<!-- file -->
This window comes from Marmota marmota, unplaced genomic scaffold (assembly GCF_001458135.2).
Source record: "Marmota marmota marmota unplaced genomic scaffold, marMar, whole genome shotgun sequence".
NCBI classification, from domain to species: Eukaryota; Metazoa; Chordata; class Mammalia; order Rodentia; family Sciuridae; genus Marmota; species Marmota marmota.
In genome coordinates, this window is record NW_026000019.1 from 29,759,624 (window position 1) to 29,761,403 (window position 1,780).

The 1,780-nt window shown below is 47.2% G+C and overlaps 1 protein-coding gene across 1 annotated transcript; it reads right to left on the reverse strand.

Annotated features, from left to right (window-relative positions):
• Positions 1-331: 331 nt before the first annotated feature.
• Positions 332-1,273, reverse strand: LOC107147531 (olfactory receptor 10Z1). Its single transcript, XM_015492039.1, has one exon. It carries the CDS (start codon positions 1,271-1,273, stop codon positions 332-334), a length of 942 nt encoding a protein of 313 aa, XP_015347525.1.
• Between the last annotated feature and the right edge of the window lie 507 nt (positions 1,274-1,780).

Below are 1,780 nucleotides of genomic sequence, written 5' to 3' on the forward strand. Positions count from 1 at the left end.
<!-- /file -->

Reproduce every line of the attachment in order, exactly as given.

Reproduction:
This window comes from Marmota marmota, unplaced genomic scaffold (assembly GCF_001458135.2).
Source record: "Marmota marmota marmota unplaced genomic scaffold, marMar, whole genome shotgun sequence".
NCBI classification, from domain to species: Eukaryota; Metazoa; Chordata; class Mammalia; order Rodentia; family Sciuridae; genus Marmota; species Marmota marmota.
In genome coordinates, this window is record NW_026000019.1 from 29,759,624 (window position 1) to 29,761,403 (window position 1,780).

The 1,780-nt window shown below is 47.2% G+C and overlaps 1 protein-coding gene across 1 annotated transcript; it reads right to left on the reverse strand.

Annotated features, from left to right (window-relative positions):
• Positions 1-331: 331 nt before the first annotated feature.
• Positions 332-1,273, reverse strand: LOC107147531 (olfactory receptor 10Z1). Its single transcript, XM_015492039.1, has one exon. It carries the CDS (start codon positions 1,271-1,273, stop codon positions 332-334), a length of 942 nt encoding a protein of 313 aa, XP_015347525.1.
• Between the last annotated feature and the right edge of the window lie 507 nt (positions 1,274-1,780).

Below are 1,780 nucleotides of genomic sequence, written 5' to 3' on the forward strand. Positions count from 1 at the left end.